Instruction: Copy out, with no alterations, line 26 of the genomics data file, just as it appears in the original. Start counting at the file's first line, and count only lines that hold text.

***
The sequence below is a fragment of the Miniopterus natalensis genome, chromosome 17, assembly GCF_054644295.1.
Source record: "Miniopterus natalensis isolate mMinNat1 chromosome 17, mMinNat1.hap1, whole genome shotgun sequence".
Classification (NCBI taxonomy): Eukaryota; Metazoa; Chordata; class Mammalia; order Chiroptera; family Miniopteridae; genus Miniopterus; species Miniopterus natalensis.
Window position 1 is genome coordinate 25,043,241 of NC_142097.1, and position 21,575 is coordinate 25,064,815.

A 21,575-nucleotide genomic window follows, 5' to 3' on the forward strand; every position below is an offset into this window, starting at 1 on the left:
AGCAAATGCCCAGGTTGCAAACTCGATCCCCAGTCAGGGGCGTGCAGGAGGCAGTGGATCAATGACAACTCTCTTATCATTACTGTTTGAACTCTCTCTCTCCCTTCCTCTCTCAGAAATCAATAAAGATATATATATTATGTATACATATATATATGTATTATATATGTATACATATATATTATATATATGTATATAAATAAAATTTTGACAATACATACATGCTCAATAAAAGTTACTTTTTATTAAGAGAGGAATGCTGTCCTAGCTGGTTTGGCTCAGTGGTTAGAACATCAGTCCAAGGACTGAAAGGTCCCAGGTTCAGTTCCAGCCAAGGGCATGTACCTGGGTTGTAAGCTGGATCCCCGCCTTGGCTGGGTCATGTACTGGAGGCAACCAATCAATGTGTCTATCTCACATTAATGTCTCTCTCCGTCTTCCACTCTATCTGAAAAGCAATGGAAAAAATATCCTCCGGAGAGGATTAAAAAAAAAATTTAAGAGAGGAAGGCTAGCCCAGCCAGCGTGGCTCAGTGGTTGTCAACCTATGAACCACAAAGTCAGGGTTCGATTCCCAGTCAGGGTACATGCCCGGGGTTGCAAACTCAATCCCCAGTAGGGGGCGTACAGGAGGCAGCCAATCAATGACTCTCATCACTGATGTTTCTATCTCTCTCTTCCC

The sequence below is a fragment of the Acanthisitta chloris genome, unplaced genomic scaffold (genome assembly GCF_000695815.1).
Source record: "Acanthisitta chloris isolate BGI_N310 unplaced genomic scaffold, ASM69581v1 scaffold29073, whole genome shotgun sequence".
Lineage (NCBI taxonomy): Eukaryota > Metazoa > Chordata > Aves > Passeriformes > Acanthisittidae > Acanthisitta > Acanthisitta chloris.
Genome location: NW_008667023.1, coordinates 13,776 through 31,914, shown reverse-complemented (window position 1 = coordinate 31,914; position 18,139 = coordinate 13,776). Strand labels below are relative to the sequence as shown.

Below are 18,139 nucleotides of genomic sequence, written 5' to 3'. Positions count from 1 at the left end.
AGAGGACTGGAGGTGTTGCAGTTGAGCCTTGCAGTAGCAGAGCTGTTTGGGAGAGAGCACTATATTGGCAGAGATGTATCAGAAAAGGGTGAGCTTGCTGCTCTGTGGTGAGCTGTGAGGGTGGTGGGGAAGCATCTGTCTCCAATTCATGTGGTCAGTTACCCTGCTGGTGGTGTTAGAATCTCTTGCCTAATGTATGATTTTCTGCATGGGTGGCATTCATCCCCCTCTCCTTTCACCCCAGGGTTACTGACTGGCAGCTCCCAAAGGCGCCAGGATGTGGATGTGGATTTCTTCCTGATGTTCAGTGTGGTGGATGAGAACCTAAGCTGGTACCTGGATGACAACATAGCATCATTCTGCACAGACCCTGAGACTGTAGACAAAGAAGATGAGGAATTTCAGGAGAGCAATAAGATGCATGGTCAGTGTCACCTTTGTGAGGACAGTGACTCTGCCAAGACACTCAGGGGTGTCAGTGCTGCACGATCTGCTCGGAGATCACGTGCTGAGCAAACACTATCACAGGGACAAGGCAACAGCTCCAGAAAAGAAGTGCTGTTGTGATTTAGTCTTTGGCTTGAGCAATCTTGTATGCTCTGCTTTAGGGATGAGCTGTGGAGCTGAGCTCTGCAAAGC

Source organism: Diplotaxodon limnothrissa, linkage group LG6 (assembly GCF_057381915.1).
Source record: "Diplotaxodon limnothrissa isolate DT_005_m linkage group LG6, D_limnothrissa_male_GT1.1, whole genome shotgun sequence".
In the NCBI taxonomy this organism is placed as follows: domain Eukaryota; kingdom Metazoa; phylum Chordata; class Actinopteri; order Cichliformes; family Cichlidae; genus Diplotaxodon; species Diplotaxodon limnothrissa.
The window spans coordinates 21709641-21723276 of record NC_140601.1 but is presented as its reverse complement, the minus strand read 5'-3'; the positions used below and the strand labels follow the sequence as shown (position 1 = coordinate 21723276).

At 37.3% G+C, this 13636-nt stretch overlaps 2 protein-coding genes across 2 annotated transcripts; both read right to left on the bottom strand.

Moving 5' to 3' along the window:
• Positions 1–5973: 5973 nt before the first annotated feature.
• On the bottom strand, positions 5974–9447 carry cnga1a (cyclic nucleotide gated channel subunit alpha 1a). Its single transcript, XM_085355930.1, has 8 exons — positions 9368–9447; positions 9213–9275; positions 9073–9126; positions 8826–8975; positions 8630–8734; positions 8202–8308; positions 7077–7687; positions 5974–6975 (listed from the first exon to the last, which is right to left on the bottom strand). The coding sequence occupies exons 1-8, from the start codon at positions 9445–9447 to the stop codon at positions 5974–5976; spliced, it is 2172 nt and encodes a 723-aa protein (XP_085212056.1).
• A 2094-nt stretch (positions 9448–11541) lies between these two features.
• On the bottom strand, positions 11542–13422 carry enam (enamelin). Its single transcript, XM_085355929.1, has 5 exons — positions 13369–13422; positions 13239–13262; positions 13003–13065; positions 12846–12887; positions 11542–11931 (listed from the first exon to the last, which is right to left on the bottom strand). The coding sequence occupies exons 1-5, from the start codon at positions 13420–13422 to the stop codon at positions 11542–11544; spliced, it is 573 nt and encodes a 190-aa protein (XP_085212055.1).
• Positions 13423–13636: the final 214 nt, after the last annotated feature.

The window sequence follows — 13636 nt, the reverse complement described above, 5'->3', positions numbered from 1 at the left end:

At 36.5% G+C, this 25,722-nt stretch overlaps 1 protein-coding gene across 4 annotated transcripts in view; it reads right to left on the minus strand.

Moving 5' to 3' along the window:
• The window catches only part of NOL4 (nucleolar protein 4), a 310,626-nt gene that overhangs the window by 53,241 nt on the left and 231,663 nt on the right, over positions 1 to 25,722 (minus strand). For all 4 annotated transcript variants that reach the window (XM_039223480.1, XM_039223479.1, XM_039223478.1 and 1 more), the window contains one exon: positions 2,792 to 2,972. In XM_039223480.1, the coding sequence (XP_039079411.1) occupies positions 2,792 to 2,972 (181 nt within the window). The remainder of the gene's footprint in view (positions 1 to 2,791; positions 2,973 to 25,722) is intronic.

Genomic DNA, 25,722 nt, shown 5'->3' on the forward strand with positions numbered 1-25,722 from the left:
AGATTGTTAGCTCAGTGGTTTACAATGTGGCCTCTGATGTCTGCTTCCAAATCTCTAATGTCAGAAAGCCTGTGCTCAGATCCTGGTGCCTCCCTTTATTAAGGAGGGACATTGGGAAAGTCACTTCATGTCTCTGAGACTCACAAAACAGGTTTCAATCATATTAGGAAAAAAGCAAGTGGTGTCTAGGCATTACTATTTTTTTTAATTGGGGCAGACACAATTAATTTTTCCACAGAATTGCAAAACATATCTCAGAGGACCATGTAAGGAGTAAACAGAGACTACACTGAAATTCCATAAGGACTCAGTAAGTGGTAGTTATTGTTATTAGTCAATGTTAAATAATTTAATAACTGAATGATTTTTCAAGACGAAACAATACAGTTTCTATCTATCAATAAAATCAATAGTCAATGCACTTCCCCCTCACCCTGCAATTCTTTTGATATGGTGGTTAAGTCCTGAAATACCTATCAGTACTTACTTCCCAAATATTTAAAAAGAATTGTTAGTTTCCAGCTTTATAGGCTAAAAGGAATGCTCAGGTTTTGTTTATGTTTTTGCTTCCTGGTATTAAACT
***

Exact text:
Moving 5' to 3' along the window: